* Erik’s Editorial: The Guilty Parties Who Put American Democracy At Risk In The Name Of Donald Trump

US White House upside down (public domain).

I do not fault stupid people for making the stupid decision to elect Donald Trump in 2016.

I do fault smart people for making stupid decisions. These include:

1. Senators who voted to acquit Donald Trump in his no-witnesses-allowed impeachment trial, including primarily Senate majority leader Mitch McConnell:

* Impeachment of Donald Trump (2020-02-05)
https://en.wikipedia.org/wiki/Impeachment_of_Donald_Trump#Acquittal

* Mitch McConnell (2020-02-05)
https://en.wikipedia.org/wiki/Mitch_McConnell#Impeachment_trial

2. Members of the GOP who voted to disenfranchise voters in Arizona, Georgia, Michigan, Nevada, Pennsylvania, and Wisconsin – before, during, and AFTER the 2021 storming of the United States Capitol – including Paul Gosar (AZ-04), Ted Cruz (R-TX), Jody Hice (R–GA-10), Mo Brooks (R–AL-05), Scott Perry (R–PA-10), Josh Hawley (R–MO), and Louie Gohmert (R–TX-01).

* 2021 Storming Of The United States Capitol (2021-01-06)
https://en.wikipedia.org/wiki/2021_storming_of_the_United_States_Capitol

* 2020 United States Presidential Election Electoral College Count (2021-01-06 – 2021-01-07)
https://en.wikipedia.org/wiki/2020_United_States_presidential_election_Electoral_College_count

3. Donald Trump’s cabinet, who could have invoked the 25th Amendment to remove POTUS at any time:

* Cabinet Of Donald Trump (2017-01-21 – PRESENT)
https://en.wikipedia.org/wiki/Cabinet_of_Donald_Trump

4. Social media, including especially Facebook and Twitter, for allowing their social networks to be used as platforms for hate speech.

* Donald Trump On Social Media (2017-01-21 – PRESENT)
https://en.wikipedia.org/wiki/Donald_Trump_on_social_media#2021

5. Mainstream media, including especially CNN (on the left) and Fox News (on the right) for not doing their jobs – asking questions until they get answers – and allowing POTUS to lie unchecked.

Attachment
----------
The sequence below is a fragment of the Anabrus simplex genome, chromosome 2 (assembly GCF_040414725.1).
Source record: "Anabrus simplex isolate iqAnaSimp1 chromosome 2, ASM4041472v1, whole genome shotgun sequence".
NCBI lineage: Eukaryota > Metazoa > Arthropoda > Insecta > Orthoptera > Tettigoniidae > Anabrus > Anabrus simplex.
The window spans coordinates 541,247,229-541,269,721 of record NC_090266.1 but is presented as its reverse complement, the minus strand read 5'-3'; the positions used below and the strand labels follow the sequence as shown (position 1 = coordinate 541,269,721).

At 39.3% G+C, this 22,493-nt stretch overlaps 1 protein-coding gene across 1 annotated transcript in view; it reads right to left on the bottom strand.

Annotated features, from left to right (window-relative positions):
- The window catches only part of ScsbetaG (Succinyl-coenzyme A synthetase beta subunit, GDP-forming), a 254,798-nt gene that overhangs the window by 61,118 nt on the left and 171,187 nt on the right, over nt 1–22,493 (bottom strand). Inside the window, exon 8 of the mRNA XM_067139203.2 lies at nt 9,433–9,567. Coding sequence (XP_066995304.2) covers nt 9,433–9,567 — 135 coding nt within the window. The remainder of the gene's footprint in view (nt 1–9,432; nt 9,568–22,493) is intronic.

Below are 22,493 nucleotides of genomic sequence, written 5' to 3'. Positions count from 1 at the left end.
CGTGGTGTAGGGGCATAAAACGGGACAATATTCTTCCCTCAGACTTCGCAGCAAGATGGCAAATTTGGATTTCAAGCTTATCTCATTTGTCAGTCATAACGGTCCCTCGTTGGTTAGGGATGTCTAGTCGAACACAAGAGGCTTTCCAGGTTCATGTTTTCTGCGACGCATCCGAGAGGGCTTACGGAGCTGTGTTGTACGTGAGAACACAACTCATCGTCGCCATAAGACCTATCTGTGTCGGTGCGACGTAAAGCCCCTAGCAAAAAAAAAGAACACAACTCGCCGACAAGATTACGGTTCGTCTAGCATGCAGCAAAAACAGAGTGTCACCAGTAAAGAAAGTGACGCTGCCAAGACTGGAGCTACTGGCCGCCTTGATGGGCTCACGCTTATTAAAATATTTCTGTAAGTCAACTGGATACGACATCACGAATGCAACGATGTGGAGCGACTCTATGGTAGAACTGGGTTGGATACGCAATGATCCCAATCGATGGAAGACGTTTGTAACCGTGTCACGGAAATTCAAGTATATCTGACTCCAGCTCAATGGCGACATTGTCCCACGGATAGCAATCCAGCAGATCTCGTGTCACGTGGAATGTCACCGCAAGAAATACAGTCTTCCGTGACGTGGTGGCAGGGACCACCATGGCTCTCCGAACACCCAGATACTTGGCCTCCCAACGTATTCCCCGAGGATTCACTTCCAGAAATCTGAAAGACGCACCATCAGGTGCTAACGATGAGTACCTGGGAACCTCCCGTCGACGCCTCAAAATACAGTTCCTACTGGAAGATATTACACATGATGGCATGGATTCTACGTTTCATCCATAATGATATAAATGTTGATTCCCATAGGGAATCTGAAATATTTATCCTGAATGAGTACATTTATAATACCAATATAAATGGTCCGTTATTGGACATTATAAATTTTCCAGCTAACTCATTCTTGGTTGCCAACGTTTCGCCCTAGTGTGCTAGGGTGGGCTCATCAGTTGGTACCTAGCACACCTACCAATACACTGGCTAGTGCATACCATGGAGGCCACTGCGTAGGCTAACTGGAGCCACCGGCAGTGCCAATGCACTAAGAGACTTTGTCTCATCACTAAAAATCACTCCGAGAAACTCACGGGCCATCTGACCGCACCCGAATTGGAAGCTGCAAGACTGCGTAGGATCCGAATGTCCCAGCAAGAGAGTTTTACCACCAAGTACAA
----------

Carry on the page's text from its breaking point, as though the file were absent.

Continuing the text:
* Veracity Of Statements By Donald Trump (2017-01-21 – PRESENT)
https://en.wikipedia.org/wiki/Veracity_of_statements_by_Donald_Trump

6. Lawmakers at all levels, for failing to fix bad laws and for failing to enact good laws. Changes that must be made going forward include:

Limiting POTUS power:

  • Executive order power must be limited.
  • All cabinet members (acting/interim/actual) must be confirmed by Senate.
  • Treaties and tariffs must be the role of Congress so that POTUS cannot engage in trade wars.
  • War Powers Act must be updated to limit POTUS power to deploy the military.
  • Special Counsel Act must be updated to make clear that POTUS cannot fire special counsel.

Writing better and new laws:

  • Impeachment Act of 2021, to define how impeachment is conducted, including the requirement to have witnesses.
  • Follow the lead of The Restatements Of The Law project (https://en.wikipedia.org/wiki/Restatements_of_the_Law) and codify major SCOTUS cases, including especially Roe v. Wade.
  • Fix the Census.
  • Fix immigration.
  • Fix SCOTUS processes, such as limiting appointments to 2 per POTUS with the number of SCOTUS justices fixed at the number of Federal Circuits (currently 13).
  • Election reform, including who is qualified to run for POTUS and that tax forms must be disclosed to do so.

Just to name a few.

Stupid people, bad laws, and lies got us into this mess.

Smart people, good laws, and the truth can get us out of this mess.

LAW >> MAN.

#FailedPols
http://www.failblog.com/

From NATO Antics to a Pelosi Rebuff: Highlights of This Week

As of this post, only 332 days remain until the 2020 Election. Almost certainly, the days and weeks leading up to it will be filled with eyebrow-raisers that far overshadow the fundraisers. Here are just a few of the events that happened this week.